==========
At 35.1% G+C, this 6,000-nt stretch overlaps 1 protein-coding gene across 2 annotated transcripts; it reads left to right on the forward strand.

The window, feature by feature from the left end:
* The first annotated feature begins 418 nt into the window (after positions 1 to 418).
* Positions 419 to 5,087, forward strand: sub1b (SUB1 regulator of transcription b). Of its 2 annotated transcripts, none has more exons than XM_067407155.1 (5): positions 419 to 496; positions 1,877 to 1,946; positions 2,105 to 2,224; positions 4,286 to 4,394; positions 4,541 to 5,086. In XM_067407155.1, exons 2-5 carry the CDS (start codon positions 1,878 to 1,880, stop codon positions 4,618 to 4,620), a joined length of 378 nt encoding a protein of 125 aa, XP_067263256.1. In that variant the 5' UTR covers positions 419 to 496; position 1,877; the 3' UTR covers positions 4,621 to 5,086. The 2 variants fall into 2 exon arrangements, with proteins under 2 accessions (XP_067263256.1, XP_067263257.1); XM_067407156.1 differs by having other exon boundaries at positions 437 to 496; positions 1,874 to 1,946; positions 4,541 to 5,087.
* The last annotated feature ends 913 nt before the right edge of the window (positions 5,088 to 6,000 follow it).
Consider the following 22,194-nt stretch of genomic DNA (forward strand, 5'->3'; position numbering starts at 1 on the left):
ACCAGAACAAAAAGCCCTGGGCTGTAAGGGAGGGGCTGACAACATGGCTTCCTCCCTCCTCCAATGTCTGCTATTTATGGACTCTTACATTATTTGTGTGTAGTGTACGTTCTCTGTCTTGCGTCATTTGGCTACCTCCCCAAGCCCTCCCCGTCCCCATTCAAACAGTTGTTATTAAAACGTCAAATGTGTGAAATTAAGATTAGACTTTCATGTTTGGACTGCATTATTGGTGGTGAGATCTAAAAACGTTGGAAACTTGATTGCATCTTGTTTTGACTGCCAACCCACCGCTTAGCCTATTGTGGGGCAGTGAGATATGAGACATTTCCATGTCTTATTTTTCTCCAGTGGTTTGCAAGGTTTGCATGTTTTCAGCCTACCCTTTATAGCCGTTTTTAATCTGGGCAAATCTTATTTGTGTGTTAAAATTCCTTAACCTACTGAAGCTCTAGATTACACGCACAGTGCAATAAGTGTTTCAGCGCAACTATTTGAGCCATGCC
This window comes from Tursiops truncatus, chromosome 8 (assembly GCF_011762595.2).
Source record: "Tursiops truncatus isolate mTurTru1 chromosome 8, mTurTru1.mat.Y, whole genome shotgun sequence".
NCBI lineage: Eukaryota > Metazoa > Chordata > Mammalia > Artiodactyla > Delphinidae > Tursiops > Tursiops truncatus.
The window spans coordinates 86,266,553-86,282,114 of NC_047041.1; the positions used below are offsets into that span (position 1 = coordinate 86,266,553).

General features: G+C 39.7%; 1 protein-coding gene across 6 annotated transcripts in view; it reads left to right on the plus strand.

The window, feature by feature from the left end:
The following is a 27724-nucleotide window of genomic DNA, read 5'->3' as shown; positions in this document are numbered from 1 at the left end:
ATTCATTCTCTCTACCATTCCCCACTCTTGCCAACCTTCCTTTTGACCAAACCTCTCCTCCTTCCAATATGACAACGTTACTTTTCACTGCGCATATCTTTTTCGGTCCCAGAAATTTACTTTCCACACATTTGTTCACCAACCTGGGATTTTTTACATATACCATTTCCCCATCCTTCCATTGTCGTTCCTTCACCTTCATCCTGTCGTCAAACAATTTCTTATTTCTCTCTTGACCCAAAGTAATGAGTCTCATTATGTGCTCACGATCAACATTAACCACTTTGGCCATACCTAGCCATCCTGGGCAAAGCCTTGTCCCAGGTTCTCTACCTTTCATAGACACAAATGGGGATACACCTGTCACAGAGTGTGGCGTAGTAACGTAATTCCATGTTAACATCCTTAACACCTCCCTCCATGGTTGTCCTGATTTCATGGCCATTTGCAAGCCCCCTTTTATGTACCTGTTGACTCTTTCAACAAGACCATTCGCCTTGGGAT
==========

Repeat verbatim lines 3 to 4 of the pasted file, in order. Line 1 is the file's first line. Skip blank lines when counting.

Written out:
* The first annotated feature begins 418 nt into the window (after positions 1 to 418).
* Positions 419 to 5,087, forward strand: sub1b (SUB1 regulator of transcription b). Of its 2 annotated transcripts, none has more exons than XM_067407155.1 (5): positions 419 to 496; positions 1,877 to 1,946; positions 2,105 to 2,224; positions 4,286 to 4,394; positions 4,541 to 5,086. In XM_067407155.1, exons 2-5 carry the CDS (start codon positions 1,878 to 1,880, stop codon positions 4,618 to 4,620), a joined length of 378 nt encoding a protein of 125 aa, XP_067263256.1. In that variant the 5' UTR covers positions 419 to 496; position 1,877; the 3' UTR covers positions 4,621 to 5,086. The 2 variants fall into 2 exon arrangements, with proteins under 2 accessions (XP_067263256.1, XP_067263257.1); XM_067407156.1 differs by having other exon boundaries at positions 437 to 496; positions 1,874 to 1,946; positions 4,541 to 5,087.